#scenicquarryselfie at the the lookout in Millstone Hill.

Millstone Hill was full of features

Tuesday, August 2, 2016

Our Week As Free Folk

After three whole posts dedicated to my recent bike purchase, the actual arrival of my 2016 Specialized Camber Expert Carbon 650b, aka Tormund Giantsbane, was overshadowed by the Wilderness 101. Since I’m on a Game of Thrones bike-naming theme of late, it was convenient to have a character with the name “Giantsbane” for the bike that pulled me away from my typical Giant brand fangirldom. The character Tormund is a wilding, one of those who reside north of the great ice wall that serves at the border of Westeri civilization, who prefer to call themselves “the free folk”. I think the name fits the bike well, as his arrival marked my freedom from months of rigid Wilderness 101 training and for how he indulges my refusal to reside in either the XC or the enduro boxes that Giant was offering. Our first week as free folk has been refreshing, and I can only hope it gets better as my legs continue to recover.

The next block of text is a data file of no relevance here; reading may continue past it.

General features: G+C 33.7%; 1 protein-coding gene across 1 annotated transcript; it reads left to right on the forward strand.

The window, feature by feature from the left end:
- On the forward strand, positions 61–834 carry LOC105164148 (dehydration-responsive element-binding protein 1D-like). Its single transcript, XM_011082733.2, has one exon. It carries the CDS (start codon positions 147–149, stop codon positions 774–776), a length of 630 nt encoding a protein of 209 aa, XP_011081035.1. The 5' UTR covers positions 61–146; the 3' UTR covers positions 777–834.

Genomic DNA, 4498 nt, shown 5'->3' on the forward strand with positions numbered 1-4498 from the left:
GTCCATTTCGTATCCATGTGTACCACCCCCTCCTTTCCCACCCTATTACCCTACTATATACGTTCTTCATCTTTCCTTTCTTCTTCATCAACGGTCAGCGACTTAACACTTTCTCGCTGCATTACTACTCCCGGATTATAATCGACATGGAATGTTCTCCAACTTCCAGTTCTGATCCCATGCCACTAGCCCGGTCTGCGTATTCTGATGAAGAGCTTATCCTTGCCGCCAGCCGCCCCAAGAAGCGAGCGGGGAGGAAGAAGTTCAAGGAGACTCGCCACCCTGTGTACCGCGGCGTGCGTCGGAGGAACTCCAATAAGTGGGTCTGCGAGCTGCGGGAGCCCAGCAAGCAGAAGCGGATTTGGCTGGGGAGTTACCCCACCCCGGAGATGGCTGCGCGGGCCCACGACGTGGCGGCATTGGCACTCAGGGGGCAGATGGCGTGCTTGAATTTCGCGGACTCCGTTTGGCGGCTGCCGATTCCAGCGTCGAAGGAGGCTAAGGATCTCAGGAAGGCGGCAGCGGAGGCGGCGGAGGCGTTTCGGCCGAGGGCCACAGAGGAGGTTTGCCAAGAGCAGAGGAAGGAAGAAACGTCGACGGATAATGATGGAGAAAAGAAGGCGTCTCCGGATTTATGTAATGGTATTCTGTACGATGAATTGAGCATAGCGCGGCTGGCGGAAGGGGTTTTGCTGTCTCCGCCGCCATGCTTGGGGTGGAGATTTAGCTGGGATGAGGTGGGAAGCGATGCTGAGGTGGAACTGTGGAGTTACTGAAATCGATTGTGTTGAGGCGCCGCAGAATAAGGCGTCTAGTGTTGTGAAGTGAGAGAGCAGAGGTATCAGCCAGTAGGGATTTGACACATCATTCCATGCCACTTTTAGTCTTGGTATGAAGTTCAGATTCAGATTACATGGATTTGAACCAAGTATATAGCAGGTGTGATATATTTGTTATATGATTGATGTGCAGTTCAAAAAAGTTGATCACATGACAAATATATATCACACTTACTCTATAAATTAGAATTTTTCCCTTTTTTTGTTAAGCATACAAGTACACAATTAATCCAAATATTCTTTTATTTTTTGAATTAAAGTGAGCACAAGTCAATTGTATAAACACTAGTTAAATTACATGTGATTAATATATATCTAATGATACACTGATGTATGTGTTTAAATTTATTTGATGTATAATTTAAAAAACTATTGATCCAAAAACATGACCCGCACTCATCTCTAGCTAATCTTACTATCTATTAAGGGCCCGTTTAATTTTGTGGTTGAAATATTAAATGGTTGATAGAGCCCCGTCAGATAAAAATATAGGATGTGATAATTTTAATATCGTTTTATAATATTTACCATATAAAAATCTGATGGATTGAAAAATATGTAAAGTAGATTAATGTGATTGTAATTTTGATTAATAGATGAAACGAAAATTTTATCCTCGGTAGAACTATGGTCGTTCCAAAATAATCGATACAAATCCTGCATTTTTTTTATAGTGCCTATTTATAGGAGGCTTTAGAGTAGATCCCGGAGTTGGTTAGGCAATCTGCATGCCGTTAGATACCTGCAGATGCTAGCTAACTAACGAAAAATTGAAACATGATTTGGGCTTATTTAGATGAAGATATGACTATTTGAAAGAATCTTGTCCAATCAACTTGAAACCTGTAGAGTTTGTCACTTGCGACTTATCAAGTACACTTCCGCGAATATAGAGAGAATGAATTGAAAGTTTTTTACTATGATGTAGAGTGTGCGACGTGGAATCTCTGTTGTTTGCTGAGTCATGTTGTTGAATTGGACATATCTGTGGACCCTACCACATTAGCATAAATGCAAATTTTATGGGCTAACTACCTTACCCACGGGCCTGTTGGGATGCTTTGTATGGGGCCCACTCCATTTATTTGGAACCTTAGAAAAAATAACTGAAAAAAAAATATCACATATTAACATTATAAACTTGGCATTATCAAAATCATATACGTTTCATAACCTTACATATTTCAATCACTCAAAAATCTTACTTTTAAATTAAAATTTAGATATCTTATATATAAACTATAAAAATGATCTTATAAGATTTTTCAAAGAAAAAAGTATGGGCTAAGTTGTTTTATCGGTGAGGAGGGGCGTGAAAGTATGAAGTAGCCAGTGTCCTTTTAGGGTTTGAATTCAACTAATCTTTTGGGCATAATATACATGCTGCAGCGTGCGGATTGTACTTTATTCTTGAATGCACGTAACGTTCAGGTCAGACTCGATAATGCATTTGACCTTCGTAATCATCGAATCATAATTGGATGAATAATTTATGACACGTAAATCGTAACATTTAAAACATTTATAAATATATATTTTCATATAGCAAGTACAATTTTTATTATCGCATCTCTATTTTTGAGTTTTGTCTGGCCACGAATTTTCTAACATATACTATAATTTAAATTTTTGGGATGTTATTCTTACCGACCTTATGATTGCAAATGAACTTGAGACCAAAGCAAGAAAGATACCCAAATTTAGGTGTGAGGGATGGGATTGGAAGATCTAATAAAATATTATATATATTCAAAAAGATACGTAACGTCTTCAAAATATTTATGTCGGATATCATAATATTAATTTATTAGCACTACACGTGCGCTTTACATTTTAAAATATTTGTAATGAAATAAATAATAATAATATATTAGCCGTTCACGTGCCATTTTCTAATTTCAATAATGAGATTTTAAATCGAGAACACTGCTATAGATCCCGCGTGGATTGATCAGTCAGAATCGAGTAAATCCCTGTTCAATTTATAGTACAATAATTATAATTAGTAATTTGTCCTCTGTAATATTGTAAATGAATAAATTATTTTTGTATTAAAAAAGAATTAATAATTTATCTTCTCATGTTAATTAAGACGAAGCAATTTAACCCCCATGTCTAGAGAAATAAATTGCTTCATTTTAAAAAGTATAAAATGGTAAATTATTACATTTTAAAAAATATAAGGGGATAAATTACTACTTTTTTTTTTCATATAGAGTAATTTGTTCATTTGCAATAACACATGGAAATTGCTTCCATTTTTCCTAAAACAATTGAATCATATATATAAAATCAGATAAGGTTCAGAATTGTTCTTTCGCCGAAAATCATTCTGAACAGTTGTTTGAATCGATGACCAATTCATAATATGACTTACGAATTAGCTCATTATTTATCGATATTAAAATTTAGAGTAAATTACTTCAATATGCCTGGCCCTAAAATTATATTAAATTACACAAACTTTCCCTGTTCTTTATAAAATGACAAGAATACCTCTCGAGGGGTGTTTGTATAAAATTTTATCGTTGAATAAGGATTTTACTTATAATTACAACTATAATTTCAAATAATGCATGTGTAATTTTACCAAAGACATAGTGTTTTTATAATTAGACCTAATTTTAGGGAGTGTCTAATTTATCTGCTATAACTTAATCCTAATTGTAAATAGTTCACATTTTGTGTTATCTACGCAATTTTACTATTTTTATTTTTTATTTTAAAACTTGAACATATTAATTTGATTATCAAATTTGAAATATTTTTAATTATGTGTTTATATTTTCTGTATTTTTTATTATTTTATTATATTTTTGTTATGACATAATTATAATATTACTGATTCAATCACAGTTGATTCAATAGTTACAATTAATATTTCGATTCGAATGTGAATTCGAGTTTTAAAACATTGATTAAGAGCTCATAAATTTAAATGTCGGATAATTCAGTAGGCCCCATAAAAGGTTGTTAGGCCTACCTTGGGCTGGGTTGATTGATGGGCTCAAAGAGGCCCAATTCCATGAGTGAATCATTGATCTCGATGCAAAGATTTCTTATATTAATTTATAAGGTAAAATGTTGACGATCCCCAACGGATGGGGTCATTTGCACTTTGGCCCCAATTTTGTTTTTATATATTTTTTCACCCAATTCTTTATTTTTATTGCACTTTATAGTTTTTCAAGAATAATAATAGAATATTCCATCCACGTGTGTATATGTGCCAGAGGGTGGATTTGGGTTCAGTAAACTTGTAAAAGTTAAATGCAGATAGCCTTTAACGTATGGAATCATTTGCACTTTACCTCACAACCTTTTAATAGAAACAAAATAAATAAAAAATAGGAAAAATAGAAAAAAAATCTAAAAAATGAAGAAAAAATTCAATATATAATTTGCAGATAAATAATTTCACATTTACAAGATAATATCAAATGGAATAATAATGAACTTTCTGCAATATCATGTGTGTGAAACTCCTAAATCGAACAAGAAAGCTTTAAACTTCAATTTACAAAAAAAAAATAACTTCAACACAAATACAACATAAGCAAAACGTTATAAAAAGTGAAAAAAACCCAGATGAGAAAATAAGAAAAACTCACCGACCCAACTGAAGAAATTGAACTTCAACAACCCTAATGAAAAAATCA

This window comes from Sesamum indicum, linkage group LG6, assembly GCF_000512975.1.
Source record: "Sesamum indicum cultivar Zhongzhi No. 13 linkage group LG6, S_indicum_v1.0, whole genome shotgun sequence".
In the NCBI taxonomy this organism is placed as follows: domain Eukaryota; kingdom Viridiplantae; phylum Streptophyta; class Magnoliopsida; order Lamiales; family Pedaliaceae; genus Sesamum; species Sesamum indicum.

First Ride

Tormund actually arrived on Thursday afternoon before the W101, and training/taper plans be damned, I had to try him out. He climbs just as well as my Lust did, and I got a nearly one-minute PR on Bald Knob, a chunky, slightly downhill ridge top trail on which I’d fought to improve a mere 37 seconds on during the previous 15 months. One ride on Tormund, and BAM!, my Bald Knob game is at a whole new level. Rolling over chunk at reasonably high speeds seems to be his forte. The first time down McGuire was not my fastest, but I also wasn’t pushing as hard as I did when I set the QOM. I took it kind of easy while I figured out how he cornered and stuff. Although it wasn’t a blazing fast run, I can tell that he’s a lot more stable through the corners than my Lust, so I think we’ll rip with a bit more practice. The only downside is that the 130mm rear end does have a tendency to get bogged down and/or bounce weird when going over bigger rocks at slower speeds. It was a lot more manageable that it was with the Trance that I test rode, and I think I’ll be able to overcome it with practice and some adjustment to my monster-trucking technique.